With a population of only 8,700 and a median household income of just over $25,000, Rayne is the kind of small town that might be first to feel the pinch of a tough economy. But Rayne is a model of civic gumption as it continually seeks ways to thrive, from creating a state-of-the-art RV camping park to the potential building of Frogland, a theme park. And, of course, it gets a boost from its biggest event, the Frog Festival which brings in 50,000 people in one weekend.
I chose Rayne for a couple of reasons. For one, it connects me to my own small town roots: when I was boy in Norridgewock, Maine, the town's only annual event was its Labor Day fun fair frog races--which my brother and I entered with toad-training fervor each year. My town didn't have a queen, unlike Rayne's festival (also held Labor Day weekend), which has not only royalty but its own frog jumping races (among a raft of frog-themed events). Also, Rayne is part of the Louisiana Association of Fairs and Festivals (LAFF), the best-organized festival system in the country; Rayne's queen is one of more than 80 Louisiana small town festival queens who visit each other's fairs, promote their towns, and help keep local traditions alive. Their home state is the logical starting point for any book about the American festival queen tradition, and I will intersperse stories from around the country with my trips into the LAFF world.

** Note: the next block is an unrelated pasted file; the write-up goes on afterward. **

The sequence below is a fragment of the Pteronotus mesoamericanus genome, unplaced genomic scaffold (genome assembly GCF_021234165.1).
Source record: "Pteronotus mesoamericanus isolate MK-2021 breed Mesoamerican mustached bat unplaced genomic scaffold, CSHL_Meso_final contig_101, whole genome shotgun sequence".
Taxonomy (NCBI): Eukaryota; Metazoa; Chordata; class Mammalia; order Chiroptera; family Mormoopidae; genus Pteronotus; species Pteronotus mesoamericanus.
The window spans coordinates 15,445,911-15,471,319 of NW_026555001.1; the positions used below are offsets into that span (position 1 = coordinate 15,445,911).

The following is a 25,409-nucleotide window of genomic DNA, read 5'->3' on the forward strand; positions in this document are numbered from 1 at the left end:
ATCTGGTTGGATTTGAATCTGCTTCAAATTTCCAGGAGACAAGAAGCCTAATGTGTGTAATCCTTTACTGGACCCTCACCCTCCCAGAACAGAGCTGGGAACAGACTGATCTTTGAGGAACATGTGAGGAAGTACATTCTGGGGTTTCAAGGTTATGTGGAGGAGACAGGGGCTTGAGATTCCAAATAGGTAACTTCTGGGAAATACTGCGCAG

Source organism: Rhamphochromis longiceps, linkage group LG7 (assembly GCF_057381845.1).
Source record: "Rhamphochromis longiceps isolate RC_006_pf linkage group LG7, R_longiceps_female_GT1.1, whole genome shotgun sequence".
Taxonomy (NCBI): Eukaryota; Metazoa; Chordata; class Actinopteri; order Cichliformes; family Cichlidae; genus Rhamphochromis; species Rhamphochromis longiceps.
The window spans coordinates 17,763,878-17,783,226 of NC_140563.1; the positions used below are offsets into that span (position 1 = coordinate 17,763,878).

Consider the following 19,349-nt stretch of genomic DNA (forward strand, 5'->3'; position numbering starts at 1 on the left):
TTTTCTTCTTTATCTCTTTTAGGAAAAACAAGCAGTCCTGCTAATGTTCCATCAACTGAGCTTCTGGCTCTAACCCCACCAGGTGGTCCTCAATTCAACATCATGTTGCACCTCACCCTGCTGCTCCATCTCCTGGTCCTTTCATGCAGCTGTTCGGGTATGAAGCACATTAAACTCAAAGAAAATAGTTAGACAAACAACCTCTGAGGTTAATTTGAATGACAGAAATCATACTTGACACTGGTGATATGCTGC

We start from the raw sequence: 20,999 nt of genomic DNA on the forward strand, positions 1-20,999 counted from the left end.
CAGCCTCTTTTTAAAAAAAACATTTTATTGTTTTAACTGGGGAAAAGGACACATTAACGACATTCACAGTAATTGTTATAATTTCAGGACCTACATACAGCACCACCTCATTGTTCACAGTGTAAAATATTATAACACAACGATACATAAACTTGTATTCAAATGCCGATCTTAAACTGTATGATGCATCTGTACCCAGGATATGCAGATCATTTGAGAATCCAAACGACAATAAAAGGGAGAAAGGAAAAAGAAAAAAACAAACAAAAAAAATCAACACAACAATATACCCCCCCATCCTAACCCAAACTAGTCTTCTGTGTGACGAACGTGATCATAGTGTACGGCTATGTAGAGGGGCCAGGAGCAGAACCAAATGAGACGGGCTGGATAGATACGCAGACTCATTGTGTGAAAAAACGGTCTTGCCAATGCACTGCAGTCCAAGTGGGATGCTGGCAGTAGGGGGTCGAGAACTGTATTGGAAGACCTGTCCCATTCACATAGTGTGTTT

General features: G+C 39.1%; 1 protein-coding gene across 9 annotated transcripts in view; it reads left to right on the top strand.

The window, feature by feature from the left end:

Photo: Larry "RibRater" Jay at RoadFood.Com